Even apps you use on your mobile devices store information about you, and guess what? They have servers located online, so your information is stored there also. Delete any unwanted apps and be sure to get rid of the associated accounts too. Some apps may only have your name, email address, and phone number, but others collect a lot more data on you like your browsing history or how you use the app. Some less reputable companies share or sell this information about you. You will want to be sure all of that information is deleted from your file. 

Can’t Find That Harmful Piece of Content?

Nobody’s perfect, and having one or two embarrassing or harmful posts online is normal. This is imminently true today when people track down decades-old content to slander or harm others.

If the issue is damaging or time-sensitive, it may be time to call in a professional. Some companies specialize in altering search engine results to create a more positive image of you. While this doesn’t remove the harmful content, it does make it much harder to locate.

Altering your online footprint isn’t feasible to do on your own. Professional services increase the volume of positive content about you that pushes down any negative search results. They take blurbs from your biography or professional history and upscale them into long-form articles.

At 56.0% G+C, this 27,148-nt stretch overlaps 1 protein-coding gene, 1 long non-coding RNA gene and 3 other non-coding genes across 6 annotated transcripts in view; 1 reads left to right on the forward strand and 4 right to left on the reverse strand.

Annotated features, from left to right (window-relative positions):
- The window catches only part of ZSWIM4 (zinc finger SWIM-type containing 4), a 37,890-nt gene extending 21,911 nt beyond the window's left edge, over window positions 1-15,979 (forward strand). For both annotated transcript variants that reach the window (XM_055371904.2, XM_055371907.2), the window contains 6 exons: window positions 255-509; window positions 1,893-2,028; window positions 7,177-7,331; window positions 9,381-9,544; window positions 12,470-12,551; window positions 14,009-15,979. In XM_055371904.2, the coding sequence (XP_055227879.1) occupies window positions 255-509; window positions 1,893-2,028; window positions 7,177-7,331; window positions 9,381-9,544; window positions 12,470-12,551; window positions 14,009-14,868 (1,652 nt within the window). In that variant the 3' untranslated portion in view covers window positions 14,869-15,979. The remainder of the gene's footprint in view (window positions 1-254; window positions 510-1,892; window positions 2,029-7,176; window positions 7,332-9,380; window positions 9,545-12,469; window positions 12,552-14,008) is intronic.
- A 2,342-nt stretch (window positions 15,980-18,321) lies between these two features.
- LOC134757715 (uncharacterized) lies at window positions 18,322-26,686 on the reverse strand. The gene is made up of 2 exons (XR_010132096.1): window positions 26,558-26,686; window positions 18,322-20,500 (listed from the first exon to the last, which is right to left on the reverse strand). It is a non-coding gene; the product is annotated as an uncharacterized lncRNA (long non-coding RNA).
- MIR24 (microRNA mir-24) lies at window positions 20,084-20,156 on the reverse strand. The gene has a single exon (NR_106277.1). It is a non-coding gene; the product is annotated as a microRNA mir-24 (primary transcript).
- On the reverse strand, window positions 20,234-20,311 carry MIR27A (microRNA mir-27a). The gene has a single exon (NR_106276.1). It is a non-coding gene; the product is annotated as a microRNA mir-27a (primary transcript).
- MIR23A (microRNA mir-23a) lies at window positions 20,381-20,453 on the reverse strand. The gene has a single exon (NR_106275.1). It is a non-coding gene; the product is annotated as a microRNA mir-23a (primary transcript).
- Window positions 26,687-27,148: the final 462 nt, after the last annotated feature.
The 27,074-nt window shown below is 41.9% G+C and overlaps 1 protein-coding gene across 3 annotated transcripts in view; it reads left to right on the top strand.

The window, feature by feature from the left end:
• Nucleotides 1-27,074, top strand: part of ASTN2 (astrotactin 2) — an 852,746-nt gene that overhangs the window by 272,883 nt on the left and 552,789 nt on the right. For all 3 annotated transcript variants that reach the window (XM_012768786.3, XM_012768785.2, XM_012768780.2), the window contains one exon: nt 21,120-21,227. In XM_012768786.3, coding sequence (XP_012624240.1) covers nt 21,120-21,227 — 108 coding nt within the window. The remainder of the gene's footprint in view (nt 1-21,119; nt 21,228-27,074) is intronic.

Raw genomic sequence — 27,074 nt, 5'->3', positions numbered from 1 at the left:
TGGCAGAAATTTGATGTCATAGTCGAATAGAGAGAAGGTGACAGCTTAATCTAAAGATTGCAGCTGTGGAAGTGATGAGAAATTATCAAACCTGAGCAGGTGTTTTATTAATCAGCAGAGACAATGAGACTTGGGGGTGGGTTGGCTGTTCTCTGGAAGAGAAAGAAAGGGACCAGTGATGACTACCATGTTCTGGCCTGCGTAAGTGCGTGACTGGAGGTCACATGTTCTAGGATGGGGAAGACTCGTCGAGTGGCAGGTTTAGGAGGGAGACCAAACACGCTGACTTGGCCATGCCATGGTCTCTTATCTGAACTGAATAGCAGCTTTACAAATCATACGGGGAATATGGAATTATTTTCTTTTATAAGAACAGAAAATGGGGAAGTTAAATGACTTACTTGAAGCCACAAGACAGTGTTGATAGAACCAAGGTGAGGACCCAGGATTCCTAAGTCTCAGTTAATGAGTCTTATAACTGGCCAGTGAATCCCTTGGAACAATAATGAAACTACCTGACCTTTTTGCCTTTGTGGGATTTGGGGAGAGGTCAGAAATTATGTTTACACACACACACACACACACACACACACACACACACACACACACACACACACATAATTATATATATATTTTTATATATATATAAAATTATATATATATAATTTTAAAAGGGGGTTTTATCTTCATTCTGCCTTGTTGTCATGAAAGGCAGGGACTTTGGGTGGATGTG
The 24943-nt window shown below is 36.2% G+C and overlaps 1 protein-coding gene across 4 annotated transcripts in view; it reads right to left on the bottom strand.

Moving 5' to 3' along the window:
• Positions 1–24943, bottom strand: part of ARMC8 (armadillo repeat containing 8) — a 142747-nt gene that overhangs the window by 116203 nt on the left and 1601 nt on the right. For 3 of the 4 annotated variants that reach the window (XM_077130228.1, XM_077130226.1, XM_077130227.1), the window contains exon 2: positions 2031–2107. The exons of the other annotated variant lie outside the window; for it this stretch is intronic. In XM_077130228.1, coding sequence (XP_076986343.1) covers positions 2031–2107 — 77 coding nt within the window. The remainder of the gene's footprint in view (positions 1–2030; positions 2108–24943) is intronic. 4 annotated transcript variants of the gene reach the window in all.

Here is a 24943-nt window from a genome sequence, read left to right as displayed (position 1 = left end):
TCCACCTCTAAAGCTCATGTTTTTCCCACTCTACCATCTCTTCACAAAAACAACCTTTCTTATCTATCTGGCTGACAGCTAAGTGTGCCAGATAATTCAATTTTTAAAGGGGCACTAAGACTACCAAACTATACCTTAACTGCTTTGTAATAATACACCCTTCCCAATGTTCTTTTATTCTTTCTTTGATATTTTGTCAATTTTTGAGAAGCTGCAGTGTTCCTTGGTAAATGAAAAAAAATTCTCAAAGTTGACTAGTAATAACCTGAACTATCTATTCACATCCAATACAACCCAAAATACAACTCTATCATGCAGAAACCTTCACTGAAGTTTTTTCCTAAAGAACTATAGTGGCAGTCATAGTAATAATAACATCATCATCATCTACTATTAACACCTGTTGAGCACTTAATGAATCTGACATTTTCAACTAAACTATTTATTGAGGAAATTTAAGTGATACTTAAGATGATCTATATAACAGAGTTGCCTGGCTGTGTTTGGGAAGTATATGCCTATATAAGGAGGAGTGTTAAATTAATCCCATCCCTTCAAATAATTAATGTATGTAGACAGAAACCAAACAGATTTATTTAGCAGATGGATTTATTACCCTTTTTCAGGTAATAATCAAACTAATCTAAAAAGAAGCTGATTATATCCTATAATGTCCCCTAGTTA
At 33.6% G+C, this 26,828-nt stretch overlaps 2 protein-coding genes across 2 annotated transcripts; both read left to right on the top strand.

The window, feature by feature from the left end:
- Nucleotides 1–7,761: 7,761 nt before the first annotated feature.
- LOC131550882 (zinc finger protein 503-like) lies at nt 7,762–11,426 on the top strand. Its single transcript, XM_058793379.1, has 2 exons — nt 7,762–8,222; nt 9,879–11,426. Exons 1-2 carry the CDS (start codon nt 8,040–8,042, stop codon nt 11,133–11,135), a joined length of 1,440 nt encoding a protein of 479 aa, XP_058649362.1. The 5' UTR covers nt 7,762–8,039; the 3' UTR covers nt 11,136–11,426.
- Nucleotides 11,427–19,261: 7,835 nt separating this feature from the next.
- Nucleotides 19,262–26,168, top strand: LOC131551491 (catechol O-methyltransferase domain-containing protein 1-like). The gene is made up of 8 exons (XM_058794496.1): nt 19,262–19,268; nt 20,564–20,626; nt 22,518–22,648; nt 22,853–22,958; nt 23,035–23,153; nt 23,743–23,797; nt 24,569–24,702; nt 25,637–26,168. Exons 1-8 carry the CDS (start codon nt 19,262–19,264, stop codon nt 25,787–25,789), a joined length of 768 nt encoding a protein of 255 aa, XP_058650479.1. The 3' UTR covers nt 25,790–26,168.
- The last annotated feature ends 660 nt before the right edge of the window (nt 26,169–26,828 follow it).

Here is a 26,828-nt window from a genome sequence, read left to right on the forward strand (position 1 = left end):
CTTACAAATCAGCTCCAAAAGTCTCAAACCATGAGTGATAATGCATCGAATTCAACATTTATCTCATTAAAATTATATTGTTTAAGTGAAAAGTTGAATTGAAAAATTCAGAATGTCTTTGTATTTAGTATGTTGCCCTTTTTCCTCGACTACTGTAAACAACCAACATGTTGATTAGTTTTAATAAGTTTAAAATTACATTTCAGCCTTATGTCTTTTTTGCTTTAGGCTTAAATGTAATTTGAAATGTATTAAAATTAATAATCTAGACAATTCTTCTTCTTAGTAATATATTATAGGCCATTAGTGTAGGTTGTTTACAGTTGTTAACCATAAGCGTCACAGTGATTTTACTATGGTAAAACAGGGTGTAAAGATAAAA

However, these reputation services are pretty expensive due to the required amount of work. To ensure the new content ranks high enough, it needs to be in line with search engine optimization best practices. Norton's Reputation Defender is an example of a company that provides this service.

How Can Data Brokers Help You To Remove Your Information From the Internet?

Data broker data erasure is essential to digital privacy. Data brokers, also known as information resellers, gather massive volumes of personal data from multiple sources without consent or awareness. This includes sensitive information like names, addresses, email IDs, social media profiles, purchase activity, financial transactions, and medical history. Data brokers compromise internet security and privacy by collecting and selling this data to marketers and others for targeted advertising and risk assessment.

Removing data from these entities gives individuals control over their personal data and reduces the possibility of unwanted access or abuse. Identity theft and cybercrime are on the rise, highlighting the need for individuals to actively participate in removing their data from these often-shadowy activities by using their privacy protection rights under GDPR (General Data Protection Regulation) or CCPA (California Consumer Privacy Act).

A Few Other Tips to Erase Yourself From the Internet for Free

After going through the arduous task of scrubbing yourself from the internet, you probably want to keep it that way. Obviously, the best option is to avoid using the internet altogether, but that’s not always possible. A few other things you can do to protect your privacy are:

  • Use a VPN when browsing the Internet to keep your activities private.

  • Clean out your computer and delete all old, unused files, especially those related to banking and credit cards. 

  • Turn on the “do not track” features of your web browser.

  • Contact Google to remove any old, outdated information on you.

  • Stay diligent and keep your accounts to a minimum, sharing only what is necessary.